I verified that SLPDA was showing up as loaded on the DA on the network and that the scope that was configured in NDS was showing up as active on all the SAs on the network. I was also able to ping each server from the other servers on the network. This proved that the communications path between the servers was good.
At this point, I tried deleting the SLP records under the scope object that were reporting the wrong address and then ran the set slp reset = on command on the server that had been advertising the wrong information. I found that I had to wait a minute or so to allow time for the information to show up on the DISPLAY SLP SERVICES list and under the SLP SCOPE object, as well. I had tried everything else that made sense and nothing seemed to work, so I took the extreme step of deleting all SLP configuration information from the network and rebuilding the configuration from scratch. The problem showed up again.
At this point, I put a call in to Novell Support. This problem proved to be a head-scratcher for them, as well. The first thing we thought was that something in the file that INETCFG.NLM creates was causing the problem, so we deleted everything in INTECFG and started over, but the problem reappeared.
After spending over an hour reviewing everything and trying several suggestions, the problem got escalated to second-level support. What we finally came up with was to delete the SERVCFG.000, SERVCFG.TMP, and SERVCFG.NBK files from the C:\nwserver directory on the server. These files store the server parameters configured in Monitor.NLM’s Server Parameters option. To delete these files, I had to down the server and exit into DOS. NetWare automatically re-creates these files when you restart SERVER.EXE.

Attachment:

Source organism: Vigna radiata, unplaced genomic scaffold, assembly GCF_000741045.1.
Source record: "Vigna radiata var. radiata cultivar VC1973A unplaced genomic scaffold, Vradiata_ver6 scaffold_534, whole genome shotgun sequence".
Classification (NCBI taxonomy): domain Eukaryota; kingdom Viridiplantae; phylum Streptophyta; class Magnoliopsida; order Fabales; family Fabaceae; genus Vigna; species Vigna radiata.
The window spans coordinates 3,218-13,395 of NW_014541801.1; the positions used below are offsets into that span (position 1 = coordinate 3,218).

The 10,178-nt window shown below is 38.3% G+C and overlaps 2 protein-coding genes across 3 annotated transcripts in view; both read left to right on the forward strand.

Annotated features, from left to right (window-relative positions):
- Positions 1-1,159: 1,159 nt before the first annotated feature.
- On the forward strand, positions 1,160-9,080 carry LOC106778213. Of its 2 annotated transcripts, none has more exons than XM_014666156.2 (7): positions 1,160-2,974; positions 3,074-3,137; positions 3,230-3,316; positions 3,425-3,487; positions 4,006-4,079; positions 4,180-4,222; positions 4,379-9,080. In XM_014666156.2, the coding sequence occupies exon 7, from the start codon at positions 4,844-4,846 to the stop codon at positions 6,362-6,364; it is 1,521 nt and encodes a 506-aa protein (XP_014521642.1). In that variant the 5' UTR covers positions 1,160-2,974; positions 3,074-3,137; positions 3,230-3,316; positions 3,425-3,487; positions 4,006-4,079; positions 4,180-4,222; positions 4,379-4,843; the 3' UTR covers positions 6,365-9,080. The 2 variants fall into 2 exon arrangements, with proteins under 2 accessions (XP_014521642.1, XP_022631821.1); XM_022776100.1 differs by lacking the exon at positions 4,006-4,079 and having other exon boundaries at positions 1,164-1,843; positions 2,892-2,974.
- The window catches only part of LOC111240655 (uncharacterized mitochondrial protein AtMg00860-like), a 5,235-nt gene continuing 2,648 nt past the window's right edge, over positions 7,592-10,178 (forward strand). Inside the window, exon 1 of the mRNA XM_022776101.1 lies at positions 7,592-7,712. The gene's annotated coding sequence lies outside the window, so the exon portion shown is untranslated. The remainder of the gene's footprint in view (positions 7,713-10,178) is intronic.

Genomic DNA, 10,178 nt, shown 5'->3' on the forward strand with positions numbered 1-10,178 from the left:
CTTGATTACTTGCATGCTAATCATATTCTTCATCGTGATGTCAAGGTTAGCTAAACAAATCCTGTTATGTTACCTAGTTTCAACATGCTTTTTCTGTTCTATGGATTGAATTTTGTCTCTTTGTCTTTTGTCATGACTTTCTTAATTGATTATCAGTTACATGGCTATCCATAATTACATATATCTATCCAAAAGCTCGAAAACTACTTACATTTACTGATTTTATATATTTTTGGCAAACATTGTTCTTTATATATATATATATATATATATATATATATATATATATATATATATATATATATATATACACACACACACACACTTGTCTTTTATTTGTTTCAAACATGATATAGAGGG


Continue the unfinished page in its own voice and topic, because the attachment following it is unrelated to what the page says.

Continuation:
After bringing the server back up, I had to run the set slp reset = on command. The problem resolved itself within a few minutes. Needless to say, I wrote down the steps I took to resolve the problem so if it cropped up again, I could more easily fix it.
A periodic check of NDS will go a long way in avoiding potential problems in SLP. You should also document which servers will be the DAs and which ones will be the SAs and keep this list in a folder with the documentation for your network. It will come in handy if you ever encounter a problem. Remember that with SLP failures, as with most things, experience can sometimes be the best teacher: Document the steps you take to correct a problem, as they may come in handy later.